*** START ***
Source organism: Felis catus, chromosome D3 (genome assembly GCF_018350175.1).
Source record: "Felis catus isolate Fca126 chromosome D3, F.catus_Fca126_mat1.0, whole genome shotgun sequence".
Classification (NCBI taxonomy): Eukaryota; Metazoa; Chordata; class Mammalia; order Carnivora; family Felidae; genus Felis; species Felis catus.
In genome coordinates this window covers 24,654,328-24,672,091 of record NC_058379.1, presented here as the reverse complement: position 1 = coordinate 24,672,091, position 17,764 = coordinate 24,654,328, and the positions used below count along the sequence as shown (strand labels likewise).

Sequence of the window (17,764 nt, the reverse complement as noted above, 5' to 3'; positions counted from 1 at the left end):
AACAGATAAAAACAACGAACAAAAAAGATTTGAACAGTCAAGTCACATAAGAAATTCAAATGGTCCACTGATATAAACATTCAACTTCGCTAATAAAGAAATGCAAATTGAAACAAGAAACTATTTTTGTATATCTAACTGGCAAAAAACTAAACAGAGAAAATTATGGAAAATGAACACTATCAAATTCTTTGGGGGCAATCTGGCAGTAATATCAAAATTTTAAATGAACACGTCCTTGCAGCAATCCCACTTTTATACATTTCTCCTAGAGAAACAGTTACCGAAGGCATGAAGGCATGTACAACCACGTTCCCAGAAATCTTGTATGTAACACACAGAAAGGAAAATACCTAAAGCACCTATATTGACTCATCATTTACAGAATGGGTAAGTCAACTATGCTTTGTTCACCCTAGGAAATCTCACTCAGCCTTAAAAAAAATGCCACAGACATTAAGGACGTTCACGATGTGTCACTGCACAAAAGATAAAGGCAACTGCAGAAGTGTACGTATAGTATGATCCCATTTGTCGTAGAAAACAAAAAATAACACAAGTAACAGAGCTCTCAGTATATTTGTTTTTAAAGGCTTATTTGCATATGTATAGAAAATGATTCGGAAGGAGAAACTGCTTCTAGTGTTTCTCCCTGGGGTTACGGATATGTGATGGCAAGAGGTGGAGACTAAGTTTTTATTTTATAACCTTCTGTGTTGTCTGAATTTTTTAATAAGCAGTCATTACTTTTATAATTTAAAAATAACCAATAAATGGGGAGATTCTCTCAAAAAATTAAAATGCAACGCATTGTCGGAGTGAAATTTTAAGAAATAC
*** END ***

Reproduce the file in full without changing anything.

Source organism: Felis catus, chromosome D3 (genome assembly GCF_018350175.1).
Source record: "Felis catus isolate Fca126 chromosome D3, F.catus_Fca126_mat1.0, whole genome shotgun sequence".
Classification (NCBI taxonomy): Eukaryota; Metazoa; Chordata; class Mammalia; order Carnivora; family Felidae; genus Felis; species Felis catus.
In genome coordinates this window covers 24,654,328-24,672,091 of record NC_058379.1, presented here as the reverse complement: position 1 = coordinate 24,672,091, position 17,764 = coordinate 24,654,328, and the positions used below count along the sequence as shown (strand labels likewise).

Sequence of the window (17,764 nt, the reverse complement as noted above, 5' to 3'; positions counted from 1 at the left end):
AACAGATAAAAACAACGAACAAAAAAGATTTGAACAGTCAAGTCACATAAGAAATTCAAATGGTCCACTGATATAAACATTCAACTTCGCTAATAAAGAAATGCAAATTGAAACAAGAAACTATTTTTGTATATCTAACTGGCAAAAAACTAAACAGAGAAAATTATGGAAAATGAACACTATCAAATTCTTTGGGGGCAATCTGGCAGTAATATCAAAATTTTAAATGAACACGTCCTTGCAGCAATCCCACTTTTATACATTTCTCCTAGAGAAACAGTTACCGAAGGCATGAAGGCATGTACAACCACGTTCCCAGAAATCTTGTATGTAACACACAGAAAGGAAAATACCTAAAGCACCTATATTGACTCATCATTTACAGAATGGGTAAGTCAACTATGCTTTGTTCACCCTAGGAAATCTCACTCAGCCTTAAAAAAAATGCCACAGACATTAAGGACGTTCACGATGTGTCACTGCACAAAAGATAAAGGCAACTGCAGAAGTGTACGTATAGTATGATCCCATTTGTCGTAGAAAACAAAAAATAACACAAGTAACAGAGCTCTCAGTATATTTGTTTTTAAAGGCTTATTTGCATATGTATAGAAAATGATTCGGAAGGAGAAACTGCTTCTAGTGTTTCTCCCTGGGGTTACGGATATGTGATGGCAAGAGGTGGAGACTAAGTTTTTATTTTATAACCTTCTGTGTTGTCTGAATTTTTTAATAAGCAGTCATTACTTTTATAATTTAAAAATAACCAATAAATGGGGAGATTCTCTCAAAAAATTAAAATGCAACGCATTGTCGGAGTGAAATTTTAAGAAATAC